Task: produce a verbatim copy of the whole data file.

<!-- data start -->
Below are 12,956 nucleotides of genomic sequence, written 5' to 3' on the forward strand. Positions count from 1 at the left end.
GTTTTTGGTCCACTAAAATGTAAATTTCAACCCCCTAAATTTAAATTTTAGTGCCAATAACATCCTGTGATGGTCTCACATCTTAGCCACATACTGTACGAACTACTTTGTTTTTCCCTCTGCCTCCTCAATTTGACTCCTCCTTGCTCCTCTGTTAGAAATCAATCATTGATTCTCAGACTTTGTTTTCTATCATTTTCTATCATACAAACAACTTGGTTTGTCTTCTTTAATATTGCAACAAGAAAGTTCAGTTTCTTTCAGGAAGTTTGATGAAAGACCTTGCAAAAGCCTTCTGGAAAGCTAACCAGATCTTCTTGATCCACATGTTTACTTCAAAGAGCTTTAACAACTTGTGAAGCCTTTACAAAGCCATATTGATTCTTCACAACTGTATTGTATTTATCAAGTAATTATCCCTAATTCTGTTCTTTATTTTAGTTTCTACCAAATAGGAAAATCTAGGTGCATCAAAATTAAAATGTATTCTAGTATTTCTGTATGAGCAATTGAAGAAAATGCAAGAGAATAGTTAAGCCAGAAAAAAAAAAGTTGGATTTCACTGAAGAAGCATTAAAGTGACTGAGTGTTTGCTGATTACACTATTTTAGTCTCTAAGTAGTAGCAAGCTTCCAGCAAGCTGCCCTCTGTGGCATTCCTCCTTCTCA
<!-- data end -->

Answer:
Below are 12,956 nucleotides of genomic sequence, written 5' to 3' on the forward strand. Positions count from 1 at the left end.
GTTTTTGGTCCACTAAAATGTAAATTTCAACCCCCTAAATTTAAATTTTAGTGCCAATAACATCCTGTGATGGTCTCACATCTTAGCCACATACTGTACGAACTACTTTGTTTTTCCCTCTGCCTCCTCAATTTGACTCCTCCTTGCTCCTCTGTTAGAAATCAATCATTGATTCTCAGACTTTGTTTTCTATCATTTTCTATCATACAAACAACTTGGTTTGTCTTCTTTAATATTGCAACAAGAAAGTTCAGTTTCTTTCAGGAAGTTTGATGAAAGACCTTGCAAAAGCCTTCTGGAAAGCTAACCAGATCTTCTTGATCCACATGTTTACTTCAAAGAGCTTTAACAACTTGTGAAGCCTTTACAAAGCCATATTGATTCTTCACAACTGTATTGTATTTATCAAGTAATTATCCCTAATTCTGTTCTTTATTTTAGTTTCTACCAAATAGGAAAATCTAGGTGCATCAAAATTAAAATGTATTCTAGTATTTCTGTATGAGCAATTGAAGAAAATGCAAGAGAATAGTTAAGCCAGAAAAAAAAAAGTTGGATTTCACTGAAGAAGCATTAAAGTGACTGAGTGTTTGCTGATTACACTATTTTAGTCTCTAAGTAGTAGCAAGCTTCCAGCAAGCTGCCCTCTGTGGCATTCCTCCTTCTCA